Parshat Shmini: Significance in the Details

Parshat Shemini: Significance in the Details

Yigal Klein, Educational Director of the Yachad Program for Jewish Identity

Parshat Shemini centers on the terrible agony experienced upon the death of Nadav and Avihu, Aharon’s two sons. The pain in their passing becomes even more significant and heart-wrenching when considering the temporal dimension, namely, the day the Tabernacle was inaugurated, and the dimension of space – the event occurred at the very heart of the most sacred place to the Jewish people. Even as we walk through holiness, exhilarated by the beauty and splendor around us, as the effects of the divine presence understandably leave us breathless, we are overcome with agony and extreme hardship with the passing of Nadav and Avihu.

Many explanations were offered for this painful death, and their greatness and fall from grace have elicited countless wake-up calls. I feel that the looming question here regards what we are meant to understand from their demise. What are Nadav and Avihu beckoning us to correct? In which aspects of our worship of God, our life’s labor, must we take greater care?

Rabbi Shimshon Raphael Hirsch elaborates on this topic, underscoring in his interpretation of the verse that states that Nadav and Avihu had done something “that Hashem had not commanded,” that the sacrificial rites may not be performed arbitrarily or subjectively. Even the voluntary offerings must be performed in the prescribed fashion, “for those who offered G-d’s sacrifice wish to draw closer to Hashem, but they will only do so by heeding Hashem’s words, and accepting His commandments” (from R. Hirsch’s commentary on Leviticus 10:1).

R. Hirsch continues, elaborating that the role of the kohanim is not invent new ways to perform the rituals of the Tabernacle, but rather to give validity to G-d’s commandments. If we follow the path charted by R. Hirsch, as we perform our life’s labor, we can learn to be attentive, open our hearts to divine directives, and walk in the light of God.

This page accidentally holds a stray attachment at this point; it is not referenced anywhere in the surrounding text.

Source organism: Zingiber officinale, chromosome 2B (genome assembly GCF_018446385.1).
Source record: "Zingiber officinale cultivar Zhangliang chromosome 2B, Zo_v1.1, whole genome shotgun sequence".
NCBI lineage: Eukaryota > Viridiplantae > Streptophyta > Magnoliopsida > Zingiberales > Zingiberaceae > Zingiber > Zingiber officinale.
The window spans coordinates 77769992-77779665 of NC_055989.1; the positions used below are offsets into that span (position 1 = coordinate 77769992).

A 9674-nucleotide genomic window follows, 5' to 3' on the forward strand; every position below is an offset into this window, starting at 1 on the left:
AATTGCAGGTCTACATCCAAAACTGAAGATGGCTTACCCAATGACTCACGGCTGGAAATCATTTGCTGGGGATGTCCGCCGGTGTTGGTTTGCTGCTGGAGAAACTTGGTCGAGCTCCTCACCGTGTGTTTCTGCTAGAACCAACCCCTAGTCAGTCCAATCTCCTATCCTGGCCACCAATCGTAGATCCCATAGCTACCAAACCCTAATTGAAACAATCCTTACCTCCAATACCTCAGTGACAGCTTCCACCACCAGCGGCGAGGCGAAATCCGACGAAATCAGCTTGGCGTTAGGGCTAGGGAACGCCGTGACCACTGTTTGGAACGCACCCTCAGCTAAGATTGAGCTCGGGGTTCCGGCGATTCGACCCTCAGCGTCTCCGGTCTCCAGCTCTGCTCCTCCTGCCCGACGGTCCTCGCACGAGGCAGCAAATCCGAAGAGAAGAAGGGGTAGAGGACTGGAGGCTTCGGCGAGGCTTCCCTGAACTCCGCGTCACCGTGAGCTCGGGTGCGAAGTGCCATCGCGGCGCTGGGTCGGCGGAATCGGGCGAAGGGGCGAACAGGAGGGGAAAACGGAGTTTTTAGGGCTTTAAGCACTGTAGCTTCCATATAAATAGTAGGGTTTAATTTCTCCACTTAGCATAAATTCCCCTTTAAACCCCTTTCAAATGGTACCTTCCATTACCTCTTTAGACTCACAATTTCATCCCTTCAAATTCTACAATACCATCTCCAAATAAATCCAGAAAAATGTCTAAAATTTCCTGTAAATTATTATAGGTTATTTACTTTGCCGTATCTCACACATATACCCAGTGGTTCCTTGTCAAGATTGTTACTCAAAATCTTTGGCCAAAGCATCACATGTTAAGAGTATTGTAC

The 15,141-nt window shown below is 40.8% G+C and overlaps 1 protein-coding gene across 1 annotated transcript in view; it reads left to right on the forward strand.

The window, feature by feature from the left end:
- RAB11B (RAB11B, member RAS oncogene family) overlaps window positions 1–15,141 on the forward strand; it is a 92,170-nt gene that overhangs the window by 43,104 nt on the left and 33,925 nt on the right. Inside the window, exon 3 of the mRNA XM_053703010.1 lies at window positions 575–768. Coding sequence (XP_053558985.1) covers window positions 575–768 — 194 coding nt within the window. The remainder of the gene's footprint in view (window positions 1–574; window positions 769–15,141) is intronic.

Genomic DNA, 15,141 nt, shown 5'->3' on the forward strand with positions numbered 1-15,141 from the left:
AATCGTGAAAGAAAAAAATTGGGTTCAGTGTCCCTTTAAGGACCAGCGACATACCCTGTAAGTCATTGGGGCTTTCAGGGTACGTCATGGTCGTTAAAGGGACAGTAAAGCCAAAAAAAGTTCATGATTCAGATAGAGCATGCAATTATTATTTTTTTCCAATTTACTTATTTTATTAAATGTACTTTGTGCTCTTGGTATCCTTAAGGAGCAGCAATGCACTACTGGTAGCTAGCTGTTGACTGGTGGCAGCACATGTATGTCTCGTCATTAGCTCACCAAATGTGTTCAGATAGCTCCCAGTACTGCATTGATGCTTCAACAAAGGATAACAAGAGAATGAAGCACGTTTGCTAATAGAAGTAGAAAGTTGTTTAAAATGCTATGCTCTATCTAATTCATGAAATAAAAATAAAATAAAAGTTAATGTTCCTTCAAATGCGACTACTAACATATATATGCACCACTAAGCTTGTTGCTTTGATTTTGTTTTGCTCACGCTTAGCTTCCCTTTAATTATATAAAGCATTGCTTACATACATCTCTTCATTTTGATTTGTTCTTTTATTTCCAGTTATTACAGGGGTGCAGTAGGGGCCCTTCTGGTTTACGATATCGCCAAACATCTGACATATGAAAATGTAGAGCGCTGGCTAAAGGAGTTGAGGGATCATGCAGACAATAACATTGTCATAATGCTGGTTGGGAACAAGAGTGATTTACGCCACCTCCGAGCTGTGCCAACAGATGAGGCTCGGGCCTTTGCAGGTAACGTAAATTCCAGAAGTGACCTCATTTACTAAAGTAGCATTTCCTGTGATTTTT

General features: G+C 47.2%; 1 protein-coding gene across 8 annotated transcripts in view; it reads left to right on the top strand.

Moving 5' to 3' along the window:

Nadav and Avihu did something that teaches us that despite our eagerness to act out of the exhilaration that takes hold of us, we must always remember our commitment, the commands we must follow, and the imperative to perform all of the commandments God gave us, down to the finest details.  Many other commentators painstakingly described every minute detail of the performance of God’s commandments and the required commitment, understanding that “the devil is in the details,” even if, to our mortal eyes, these things aren’t always graspable or simple.

In his Shmona Kvatzim, Rabbi Kook writes the following: “The aspiration for great things, great creations, great sciences, and great standing will make a person devoid of content, content that forms from many tiny particles approaching unceasingly, bit by bit” (Kovetz 8, 38). In life, we often seek the “big storms,” tremendous exhilaration.  We look at different events and characters, and think to ourselves that we, too, would like to experience, to be awestruck, to be moved, and to be part of something grand and exciting. It is then that we begin to discover the great secret in the worship of Hashem, in improving our marital life, and in any other facet of life: to achieve the greatest form of excitement, we must first go through the finest details of life, advancing step by step, daily, until this progress eventually grants us those uplifting and awe-inspiring moments.

Any scientist who had ever won the Nobel prize could share this insight with us. It was only after years of meticulous work in the lab, pipetting precise quantities with the greatest of care, that they reached the summit. This is the understanding reached by every couple that invests the hard work required for a meaningful relationship, which ultimately produces a few moments of bliss and intense joy. Likewise, a kohen, who performs his duties with the utmost care and attention to detail, will have experienced a divine revelation.

I would suggest that Nadav and Avihu’s actions should not dissuade us from seeking excitement and “great lights”, or extinguish our passion or our thirst for discovering the living God. It isn’t meant to dispel any hopes for moments of greatness. Nadav and Avihu’s role is to remind us that in order to have these intense experiences, and to draw close to Hashem, we must pay attention to the path we take, to the work we must do and to the details that may seem minute to us. Ultimately, God Himself is in the details.

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